The chapter investigates the ways in which Methodism, both globally and nationally, has viewed ecumenism theoretically and practically, responded to its challenges and opportunities, and contributed to its development. First, the chapter examines ecumenical method in Methodism and its foundations in Methodist missiology. Secondly, it outlines Methodist/Wesleyan involvement in selected ecumenical bodies (World Methodist Council, World Council of Churches, Global Christian Forum) and relations with other Christian communities, including participation in unity schemes. Thirdly, it surveys Methodism’s international bilateral dialogues respectively with Roman Catholics, Anglicans, Lutheran, Reformed, Orthodox, and the Salvation Army. Finally, taking stock of the present ecumenical situation, the chapter identifies two methodological issues that require attention from Methodists as they continue to engage in ecumenical activity.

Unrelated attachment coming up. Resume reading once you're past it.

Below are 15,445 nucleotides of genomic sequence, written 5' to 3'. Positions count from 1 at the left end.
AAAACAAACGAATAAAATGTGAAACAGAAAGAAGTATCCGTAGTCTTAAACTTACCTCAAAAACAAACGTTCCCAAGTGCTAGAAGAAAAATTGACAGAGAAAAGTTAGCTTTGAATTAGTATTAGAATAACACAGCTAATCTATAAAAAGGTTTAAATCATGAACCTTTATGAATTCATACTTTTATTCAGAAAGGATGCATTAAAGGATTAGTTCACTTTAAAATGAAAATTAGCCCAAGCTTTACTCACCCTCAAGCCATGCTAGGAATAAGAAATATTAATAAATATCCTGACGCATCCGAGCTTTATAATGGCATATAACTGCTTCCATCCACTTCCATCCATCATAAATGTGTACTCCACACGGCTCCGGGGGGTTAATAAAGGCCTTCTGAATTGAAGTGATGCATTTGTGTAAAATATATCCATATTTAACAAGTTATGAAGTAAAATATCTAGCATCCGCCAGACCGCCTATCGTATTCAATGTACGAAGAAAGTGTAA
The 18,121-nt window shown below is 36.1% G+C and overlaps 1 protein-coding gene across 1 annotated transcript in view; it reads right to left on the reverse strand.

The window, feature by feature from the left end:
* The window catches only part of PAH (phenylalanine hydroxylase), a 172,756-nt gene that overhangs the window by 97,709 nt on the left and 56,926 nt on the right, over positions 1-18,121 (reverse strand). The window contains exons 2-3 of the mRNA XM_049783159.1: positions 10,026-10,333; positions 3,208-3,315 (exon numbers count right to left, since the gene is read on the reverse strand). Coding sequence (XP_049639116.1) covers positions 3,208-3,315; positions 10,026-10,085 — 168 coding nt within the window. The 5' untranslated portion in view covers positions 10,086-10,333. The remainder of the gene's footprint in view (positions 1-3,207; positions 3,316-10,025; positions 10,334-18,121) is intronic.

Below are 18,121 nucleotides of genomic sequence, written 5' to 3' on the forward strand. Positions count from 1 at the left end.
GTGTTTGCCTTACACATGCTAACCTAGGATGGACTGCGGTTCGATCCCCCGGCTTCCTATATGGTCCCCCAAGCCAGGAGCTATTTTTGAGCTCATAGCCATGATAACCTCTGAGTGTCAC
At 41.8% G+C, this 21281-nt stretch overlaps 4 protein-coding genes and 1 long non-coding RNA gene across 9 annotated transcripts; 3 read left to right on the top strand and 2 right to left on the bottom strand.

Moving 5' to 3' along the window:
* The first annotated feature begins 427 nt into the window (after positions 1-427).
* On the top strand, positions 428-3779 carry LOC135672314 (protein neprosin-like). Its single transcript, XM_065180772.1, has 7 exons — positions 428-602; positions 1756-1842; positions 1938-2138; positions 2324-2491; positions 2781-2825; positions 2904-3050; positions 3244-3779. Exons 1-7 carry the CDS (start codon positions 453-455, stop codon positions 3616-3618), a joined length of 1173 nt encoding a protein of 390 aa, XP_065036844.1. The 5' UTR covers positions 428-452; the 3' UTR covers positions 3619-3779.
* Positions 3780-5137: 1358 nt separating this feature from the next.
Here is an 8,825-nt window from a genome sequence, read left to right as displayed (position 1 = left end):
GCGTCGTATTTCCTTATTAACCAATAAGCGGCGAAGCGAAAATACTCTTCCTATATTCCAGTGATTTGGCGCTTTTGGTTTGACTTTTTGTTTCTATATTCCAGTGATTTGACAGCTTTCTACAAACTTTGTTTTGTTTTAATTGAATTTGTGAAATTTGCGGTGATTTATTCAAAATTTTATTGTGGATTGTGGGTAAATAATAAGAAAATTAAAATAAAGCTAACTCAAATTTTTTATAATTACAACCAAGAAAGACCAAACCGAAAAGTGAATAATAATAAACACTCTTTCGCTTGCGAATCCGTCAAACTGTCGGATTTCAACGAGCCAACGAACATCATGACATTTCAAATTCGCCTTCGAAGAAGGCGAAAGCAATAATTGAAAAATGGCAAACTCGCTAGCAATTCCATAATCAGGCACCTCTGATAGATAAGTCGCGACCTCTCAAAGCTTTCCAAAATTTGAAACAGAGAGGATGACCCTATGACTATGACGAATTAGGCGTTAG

Accounts of Pentecostal ecumenism tend to take two basic shapes. In one, the story of Pentecostal and charismatic ecumenism is subsumed into the wider course of twentieth-century ecumenism, whose centre has been the World Council of Churches. The other regards Pentecostal and charismatic Christianity as an ecumenical movement in its own right, expressed in innumerable informal relationships and recently embodied in the Global Christian Forum. These two popular visions often keep Pentecostals, charismatics, and mainstream ecumenists talking past one another. An inventory of the gifts offered, gifts received, and gifts withheld or rejected among these parties in twentieth- and twenty-first-century ecumenism leads to a different interpretation of their interrelationship. The ecumenical movement at large and Pentecostal and charismatic Christianity itself are both among the renewing tides in Christ’s ecclesial ecumene. The most significant Pentecostal/charismatic contribution to ecumenism may be its own spirit, and vice versa.